Move 37

Designers make choices. They should be able to provide rationales for those choices. (Although sometimes they can’t.) Being able to explain the thinking that went into a design move to yourself, your teammates and clients is part of being a professional.

Move 37. This was the move AlphaGo made which took everyone by surprise because it appeared so wrong at first.

The interesting thing is that in hindsight it appeared AlphaGo had good reasons for this move. Based on a calculation of odds, basically.

If asked at the time, would AlphaGo have been able to provide this rationale?

It’s a thing that pops up in a lot of the reading I am doing around AI. This idea of transparency. In some fields you don’t just want an AI to provide you with a decision, but also with the arguments supporting that decision. Obvious examples would include a system that helps diagnose disease. You want it to provide more than just the diagnosis. Because if it turns out to be wrong, you want to be able to say why at the time you thought it was right. This is a social, cultural and also legal requirement.

It’s interesting.

Although lives don’t depend on it, the same might apply to intelligent design tools. If I am working with a system and it is offering me design directions or solutions, I want to know why it is suggesting these things as well. Because my reason for picking one over the other depends not just on the surface level properties of the design but also the underlying reasons. It might be important because I need to be able to tell stakeholders about it.

An added side effect of this is that a designer working with such a system is be exposed to machine reasoning about design choices. This could inform their own future thinking too.

Transparent AI might help people improve themselves. A black box can’t teach you much about the craft it’s performing. Looking at outcomes can be inspirational or helpful, but the processes that lead up to them can be equally informative. If not more so.

Imagine working with an intelligent design tool and getting the equivalent of an AlphaGo move 37 moment. Hugely inspirational. Game changer.

This idea gets me much more excited than automating design tasks does.

Artificial intelligence as partner

Some notes on artificial intelligence, technology as partner and related user interface design challenges. Mostly notes to self, not sure I am adding much to the debate. Just summarising what I think is important to think about more. Warning: Dense with links.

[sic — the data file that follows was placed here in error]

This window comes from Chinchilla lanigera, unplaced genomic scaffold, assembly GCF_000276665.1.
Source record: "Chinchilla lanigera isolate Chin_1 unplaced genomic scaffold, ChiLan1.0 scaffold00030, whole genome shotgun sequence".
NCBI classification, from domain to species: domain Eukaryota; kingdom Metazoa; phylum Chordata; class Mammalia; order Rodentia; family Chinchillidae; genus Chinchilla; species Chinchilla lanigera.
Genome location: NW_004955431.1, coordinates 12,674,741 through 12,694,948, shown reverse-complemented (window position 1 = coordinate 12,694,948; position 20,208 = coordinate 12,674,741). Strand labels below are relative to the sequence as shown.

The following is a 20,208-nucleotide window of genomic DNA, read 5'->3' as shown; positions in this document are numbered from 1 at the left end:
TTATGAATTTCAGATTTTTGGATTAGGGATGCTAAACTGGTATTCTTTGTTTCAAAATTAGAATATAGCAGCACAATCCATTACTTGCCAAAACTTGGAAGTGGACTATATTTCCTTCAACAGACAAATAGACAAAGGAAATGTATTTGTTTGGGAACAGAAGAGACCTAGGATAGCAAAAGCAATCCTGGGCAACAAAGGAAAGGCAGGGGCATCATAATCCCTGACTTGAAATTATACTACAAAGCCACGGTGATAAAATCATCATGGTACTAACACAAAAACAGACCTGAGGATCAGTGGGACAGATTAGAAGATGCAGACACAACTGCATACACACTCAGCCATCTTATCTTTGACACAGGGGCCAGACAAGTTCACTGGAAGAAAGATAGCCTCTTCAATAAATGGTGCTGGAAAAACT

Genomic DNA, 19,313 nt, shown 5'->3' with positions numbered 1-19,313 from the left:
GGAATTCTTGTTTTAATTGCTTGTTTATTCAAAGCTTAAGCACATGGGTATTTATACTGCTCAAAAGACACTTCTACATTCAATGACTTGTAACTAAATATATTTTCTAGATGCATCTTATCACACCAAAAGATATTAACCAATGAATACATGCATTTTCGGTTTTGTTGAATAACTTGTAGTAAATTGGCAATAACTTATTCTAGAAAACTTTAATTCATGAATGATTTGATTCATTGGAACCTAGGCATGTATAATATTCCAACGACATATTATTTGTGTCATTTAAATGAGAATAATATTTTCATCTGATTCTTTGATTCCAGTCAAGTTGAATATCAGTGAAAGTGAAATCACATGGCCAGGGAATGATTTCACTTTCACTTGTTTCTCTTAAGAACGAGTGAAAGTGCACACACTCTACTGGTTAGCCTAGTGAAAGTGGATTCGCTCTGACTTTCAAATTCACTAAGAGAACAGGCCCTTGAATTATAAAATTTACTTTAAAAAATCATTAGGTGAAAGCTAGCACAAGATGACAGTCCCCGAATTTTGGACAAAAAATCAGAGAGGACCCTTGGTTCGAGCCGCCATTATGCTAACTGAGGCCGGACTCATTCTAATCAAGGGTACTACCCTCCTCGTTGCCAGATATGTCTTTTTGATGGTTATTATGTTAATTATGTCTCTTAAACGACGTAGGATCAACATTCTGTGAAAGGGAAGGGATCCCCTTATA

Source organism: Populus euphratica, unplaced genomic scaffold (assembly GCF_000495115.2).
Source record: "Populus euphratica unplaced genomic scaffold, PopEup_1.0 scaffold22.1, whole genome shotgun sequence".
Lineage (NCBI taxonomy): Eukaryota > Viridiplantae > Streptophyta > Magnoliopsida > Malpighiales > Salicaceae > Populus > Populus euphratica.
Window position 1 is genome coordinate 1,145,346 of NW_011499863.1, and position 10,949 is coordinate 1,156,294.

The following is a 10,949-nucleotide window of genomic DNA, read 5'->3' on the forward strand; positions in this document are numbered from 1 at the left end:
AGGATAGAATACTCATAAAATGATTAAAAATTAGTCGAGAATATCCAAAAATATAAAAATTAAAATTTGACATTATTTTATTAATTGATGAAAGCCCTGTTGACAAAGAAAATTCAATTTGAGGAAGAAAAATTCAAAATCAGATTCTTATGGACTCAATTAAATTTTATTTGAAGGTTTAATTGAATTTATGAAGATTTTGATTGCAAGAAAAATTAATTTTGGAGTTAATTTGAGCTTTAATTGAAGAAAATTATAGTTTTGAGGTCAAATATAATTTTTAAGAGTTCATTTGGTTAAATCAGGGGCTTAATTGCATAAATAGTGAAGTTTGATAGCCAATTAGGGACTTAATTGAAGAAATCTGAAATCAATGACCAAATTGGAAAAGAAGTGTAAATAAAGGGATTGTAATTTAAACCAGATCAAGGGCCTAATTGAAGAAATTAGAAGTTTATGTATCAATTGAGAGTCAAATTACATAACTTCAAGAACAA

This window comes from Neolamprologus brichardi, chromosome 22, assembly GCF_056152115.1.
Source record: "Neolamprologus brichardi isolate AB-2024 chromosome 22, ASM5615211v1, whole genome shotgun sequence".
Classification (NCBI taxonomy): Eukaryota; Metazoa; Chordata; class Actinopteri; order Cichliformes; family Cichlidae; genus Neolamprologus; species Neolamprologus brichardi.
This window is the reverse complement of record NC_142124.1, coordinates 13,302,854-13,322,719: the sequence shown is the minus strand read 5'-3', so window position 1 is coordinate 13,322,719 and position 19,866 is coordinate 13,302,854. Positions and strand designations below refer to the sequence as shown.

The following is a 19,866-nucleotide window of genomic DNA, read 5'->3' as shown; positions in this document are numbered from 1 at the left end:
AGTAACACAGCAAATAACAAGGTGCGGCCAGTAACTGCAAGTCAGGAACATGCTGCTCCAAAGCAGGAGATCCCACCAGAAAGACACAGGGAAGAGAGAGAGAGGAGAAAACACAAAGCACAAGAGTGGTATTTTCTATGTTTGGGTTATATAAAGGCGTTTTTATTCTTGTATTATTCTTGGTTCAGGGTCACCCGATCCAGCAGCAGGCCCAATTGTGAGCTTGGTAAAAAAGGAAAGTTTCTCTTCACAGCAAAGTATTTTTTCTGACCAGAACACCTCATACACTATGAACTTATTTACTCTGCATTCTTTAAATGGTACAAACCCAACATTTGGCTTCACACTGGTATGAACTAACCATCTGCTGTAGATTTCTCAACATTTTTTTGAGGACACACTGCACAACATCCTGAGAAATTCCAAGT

Matt Jones writes about how artificial intelligence does not have to be a slave, but can also be partner.

I’m personally much more interested in machine intelligence as human augmentation rather than the oft-hyped AI assistant as a separate embodiment.

I would add a third possibility, which is AI as master. A common fear we humans have and one I think only growing as things like AlphaGo and new Boston Dynamics robots keep happening.

I have had a tweet pinned to my timeline for a while now, which is a quote from Play Matters.

“tech­no­logy is not a ser­vant or a mas­ter but a source of expres­sion, a way of being”

So this idea actually does not just apply to AI but to tech in general. Of course, as tech gets smarter and more independent from humans, the idea of a ‘third way’ only grows in importance.

More tweeting. A while back, shortly after AlphaGo’s victory, James tweeted:

On the one hand, we must insist, as Kasparov did, on Advanced Go, and then Advanced Everything Else https://en.wikipedia.org/wiki/Advanced_Chess

Advanced Chess is a clear example of humans and AI partnering. And it is also an example of technology as a source of expression and a way of being.

Also, in a WIRED article on AlphaGo, someone who had played the AI repeatedly says his game has improved tremendously.

So that is the promise: Artificially intelligent systems which work together with humans for mutual benefit.